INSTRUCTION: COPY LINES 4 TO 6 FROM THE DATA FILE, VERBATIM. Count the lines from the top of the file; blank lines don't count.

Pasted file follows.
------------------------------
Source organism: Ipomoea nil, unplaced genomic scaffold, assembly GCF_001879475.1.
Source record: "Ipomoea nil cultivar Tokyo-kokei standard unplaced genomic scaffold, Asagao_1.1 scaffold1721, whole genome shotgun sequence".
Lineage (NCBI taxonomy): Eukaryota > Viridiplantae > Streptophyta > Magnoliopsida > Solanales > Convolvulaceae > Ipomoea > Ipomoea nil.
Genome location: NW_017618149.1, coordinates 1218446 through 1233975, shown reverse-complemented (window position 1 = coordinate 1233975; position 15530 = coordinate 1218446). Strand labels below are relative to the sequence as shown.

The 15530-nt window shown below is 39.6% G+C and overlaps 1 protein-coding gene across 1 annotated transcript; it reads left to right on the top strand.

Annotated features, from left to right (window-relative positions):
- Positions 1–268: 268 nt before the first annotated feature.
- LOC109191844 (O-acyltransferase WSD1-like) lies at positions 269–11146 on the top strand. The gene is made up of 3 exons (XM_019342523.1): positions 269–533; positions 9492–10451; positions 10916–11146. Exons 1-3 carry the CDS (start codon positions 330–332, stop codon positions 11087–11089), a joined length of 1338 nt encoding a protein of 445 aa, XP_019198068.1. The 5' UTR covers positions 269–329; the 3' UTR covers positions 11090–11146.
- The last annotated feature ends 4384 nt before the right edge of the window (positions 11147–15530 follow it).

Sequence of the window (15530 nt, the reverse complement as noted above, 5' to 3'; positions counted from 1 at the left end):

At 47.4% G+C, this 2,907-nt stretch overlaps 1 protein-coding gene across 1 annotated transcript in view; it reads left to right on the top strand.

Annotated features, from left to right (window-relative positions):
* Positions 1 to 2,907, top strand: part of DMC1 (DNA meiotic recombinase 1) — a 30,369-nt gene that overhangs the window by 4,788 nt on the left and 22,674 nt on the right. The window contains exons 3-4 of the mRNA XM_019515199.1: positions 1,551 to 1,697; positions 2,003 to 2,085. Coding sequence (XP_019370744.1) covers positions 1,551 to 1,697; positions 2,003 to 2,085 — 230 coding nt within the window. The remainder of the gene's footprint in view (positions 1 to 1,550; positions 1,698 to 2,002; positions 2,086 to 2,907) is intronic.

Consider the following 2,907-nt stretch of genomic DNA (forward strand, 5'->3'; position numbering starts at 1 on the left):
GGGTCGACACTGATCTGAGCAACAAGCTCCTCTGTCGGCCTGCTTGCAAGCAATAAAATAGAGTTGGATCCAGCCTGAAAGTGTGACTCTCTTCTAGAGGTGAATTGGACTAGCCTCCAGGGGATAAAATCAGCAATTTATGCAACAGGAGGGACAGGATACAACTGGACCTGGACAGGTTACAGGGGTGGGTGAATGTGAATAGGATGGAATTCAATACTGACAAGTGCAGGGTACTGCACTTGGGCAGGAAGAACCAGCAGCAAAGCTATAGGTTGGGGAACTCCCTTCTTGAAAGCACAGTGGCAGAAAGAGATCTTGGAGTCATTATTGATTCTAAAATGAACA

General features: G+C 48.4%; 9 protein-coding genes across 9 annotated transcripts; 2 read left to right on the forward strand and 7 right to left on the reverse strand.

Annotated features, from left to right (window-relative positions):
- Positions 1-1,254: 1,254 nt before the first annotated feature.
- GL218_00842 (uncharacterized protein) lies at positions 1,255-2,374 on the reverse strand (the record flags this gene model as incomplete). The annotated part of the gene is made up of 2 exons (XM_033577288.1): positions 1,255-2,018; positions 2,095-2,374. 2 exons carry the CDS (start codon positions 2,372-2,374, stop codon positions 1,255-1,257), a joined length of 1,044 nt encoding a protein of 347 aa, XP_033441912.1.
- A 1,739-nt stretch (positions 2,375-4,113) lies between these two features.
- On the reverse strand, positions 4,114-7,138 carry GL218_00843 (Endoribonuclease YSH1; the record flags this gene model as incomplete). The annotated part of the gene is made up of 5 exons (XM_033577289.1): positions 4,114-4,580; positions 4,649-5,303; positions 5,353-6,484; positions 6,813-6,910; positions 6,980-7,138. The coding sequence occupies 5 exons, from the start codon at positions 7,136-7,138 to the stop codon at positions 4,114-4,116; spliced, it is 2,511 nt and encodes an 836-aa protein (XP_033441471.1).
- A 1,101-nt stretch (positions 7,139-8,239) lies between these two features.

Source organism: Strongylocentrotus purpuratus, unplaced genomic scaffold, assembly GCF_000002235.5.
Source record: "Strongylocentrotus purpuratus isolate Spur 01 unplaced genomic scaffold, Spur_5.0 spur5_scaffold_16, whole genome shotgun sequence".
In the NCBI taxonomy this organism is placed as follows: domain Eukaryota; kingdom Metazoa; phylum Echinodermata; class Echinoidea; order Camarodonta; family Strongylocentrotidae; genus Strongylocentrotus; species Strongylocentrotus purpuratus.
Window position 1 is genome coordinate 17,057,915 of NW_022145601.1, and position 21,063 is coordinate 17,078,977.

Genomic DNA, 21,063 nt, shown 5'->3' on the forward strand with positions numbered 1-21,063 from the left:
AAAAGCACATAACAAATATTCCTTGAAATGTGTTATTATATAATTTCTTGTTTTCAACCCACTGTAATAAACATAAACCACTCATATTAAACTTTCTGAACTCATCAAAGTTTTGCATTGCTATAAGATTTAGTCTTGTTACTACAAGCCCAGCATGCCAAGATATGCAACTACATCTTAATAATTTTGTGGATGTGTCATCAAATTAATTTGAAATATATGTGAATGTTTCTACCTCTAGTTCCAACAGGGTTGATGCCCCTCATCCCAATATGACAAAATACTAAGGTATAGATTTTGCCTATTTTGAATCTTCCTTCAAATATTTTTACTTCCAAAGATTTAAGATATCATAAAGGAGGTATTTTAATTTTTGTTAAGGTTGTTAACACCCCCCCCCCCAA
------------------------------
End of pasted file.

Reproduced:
Genome location: NW_017618149.1, coordinates 1218446 through 1233975, shown reverse-complemented (window position 1 = coordinate 1233975; position 15530 = coordinate 1218446). Strand labels below are relative to the sequence as shown.

The 15530-nt window shown below is 39.6% G+C and overlaps 1 protein-coding gene across 1 annotated transcript; it reads left to right on the top strand.

Annotated features, from left to right (window-relative positions):